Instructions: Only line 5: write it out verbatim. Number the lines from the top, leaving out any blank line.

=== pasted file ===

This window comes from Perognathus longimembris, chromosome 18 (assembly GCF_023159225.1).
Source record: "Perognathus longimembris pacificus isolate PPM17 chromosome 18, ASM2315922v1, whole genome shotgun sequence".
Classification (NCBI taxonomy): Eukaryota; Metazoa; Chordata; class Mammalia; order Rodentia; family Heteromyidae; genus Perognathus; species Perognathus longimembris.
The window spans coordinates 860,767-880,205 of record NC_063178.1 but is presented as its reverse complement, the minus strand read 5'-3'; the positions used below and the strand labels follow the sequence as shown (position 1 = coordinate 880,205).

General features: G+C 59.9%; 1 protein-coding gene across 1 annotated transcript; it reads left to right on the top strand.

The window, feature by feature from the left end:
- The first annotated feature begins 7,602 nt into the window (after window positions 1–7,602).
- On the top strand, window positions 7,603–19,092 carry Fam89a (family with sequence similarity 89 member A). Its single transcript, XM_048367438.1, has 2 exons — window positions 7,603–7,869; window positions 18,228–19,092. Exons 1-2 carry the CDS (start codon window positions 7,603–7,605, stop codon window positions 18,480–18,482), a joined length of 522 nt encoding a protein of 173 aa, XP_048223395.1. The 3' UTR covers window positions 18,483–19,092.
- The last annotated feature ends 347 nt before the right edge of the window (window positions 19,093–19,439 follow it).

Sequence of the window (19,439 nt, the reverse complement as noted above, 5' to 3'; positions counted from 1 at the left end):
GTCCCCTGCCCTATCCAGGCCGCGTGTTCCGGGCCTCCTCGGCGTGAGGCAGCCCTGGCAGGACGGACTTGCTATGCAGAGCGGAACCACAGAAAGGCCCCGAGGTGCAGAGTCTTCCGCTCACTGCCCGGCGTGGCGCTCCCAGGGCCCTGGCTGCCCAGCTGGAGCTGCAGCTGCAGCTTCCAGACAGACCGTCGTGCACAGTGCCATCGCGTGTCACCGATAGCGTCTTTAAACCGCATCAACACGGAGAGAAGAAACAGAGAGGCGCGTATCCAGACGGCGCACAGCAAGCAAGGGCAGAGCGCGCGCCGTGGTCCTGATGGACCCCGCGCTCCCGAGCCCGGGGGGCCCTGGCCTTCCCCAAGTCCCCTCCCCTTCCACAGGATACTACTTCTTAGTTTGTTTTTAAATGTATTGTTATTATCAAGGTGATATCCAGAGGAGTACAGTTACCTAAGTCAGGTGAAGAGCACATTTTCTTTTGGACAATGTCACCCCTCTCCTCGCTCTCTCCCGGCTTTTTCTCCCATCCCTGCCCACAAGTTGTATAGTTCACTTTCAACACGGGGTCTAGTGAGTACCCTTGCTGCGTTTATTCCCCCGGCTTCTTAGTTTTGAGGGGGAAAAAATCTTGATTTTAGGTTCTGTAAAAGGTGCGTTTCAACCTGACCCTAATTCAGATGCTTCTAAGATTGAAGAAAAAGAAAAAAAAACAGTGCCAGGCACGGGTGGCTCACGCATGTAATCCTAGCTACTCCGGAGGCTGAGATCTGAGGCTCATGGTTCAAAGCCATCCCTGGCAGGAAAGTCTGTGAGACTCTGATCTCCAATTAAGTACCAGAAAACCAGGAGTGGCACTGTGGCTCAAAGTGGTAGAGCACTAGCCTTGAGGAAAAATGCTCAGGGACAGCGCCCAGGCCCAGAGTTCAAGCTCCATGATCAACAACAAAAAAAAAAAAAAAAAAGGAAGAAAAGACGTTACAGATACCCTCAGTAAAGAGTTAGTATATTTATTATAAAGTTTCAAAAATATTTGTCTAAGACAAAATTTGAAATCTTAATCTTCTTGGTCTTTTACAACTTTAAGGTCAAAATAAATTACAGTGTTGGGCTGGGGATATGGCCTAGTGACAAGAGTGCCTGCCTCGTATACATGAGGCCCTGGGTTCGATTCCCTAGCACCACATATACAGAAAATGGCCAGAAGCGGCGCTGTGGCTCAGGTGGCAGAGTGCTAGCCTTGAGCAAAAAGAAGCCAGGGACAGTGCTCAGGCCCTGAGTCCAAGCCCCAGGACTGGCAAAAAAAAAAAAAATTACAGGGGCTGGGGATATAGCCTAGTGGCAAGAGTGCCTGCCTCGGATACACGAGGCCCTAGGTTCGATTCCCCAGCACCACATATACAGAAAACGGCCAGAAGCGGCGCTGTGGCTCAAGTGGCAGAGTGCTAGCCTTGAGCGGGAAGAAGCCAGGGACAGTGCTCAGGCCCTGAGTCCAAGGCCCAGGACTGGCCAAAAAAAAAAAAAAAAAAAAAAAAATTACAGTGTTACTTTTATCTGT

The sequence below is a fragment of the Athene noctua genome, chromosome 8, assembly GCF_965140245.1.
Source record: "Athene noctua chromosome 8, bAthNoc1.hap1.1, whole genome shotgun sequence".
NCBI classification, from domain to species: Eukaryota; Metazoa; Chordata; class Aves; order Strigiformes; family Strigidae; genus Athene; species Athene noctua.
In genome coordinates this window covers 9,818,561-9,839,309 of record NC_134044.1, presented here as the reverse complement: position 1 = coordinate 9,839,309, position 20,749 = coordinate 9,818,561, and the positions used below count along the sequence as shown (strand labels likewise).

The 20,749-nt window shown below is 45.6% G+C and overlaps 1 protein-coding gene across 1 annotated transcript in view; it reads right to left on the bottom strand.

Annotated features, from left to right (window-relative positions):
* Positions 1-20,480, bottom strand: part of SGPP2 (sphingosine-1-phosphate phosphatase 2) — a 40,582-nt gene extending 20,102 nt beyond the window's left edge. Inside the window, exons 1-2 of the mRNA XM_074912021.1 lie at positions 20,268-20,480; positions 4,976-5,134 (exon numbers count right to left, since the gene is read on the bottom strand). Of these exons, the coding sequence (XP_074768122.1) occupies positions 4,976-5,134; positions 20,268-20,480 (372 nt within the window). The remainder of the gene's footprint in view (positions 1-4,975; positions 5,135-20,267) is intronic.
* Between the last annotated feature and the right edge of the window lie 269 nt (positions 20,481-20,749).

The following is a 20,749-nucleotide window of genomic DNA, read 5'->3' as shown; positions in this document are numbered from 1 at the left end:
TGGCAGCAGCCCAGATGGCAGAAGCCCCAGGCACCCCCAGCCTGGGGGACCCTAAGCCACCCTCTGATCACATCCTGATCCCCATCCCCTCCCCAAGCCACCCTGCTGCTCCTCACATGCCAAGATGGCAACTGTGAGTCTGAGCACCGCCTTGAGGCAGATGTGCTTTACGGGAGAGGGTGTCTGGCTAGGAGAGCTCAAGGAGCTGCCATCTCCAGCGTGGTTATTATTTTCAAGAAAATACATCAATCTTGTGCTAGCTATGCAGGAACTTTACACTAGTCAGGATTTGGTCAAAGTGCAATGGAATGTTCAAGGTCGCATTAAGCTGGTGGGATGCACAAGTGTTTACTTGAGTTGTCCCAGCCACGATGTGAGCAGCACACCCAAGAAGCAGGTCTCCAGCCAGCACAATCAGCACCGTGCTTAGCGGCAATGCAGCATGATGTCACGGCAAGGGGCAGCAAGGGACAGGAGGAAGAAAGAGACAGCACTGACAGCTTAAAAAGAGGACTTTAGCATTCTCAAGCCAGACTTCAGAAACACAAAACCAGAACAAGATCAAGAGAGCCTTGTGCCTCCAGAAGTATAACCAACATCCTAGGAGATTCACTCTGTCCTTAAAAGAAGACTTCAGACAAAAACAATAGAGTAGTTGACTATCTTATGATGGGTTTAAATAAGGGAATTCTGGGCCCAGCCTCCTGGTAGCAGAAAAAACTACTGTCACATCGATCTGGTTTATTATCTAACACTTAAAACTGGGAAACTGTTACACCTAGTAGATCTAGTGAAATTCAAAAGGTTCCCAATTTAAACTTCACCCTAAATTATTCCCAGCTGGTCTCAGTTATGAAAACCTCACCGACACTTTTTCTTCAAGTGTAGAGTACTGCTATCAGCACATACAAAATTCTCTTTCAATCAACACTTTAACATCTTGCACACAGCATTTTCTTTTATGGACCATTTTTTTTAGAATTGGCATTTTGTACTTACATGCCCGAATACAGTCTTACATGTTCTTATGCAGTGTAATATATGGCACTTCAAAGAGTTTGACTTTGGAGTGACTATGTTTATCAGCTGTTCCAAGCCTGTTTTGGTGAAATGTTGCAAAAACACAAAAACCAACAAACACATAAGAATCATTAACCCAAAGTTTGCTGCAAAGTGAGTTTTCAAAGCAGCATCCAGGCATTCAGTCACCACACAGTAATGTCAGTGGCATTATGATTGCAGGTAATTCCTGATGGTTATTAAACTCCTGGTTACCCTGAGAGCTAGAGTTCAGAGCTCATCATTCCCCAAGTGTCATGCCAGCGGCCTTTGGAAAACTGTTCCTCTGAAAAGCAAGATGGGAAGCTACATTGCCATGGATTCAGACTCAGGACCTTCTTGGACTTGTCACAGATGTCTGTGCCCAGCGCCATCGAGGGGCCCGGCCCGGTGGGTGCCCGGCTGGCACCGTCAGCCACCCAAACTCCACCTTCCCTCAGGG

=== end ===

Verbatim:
General features: G+C 59.9%; 1 protein-coding gene across 1 annotated transcript; it reads left to right on the top strand.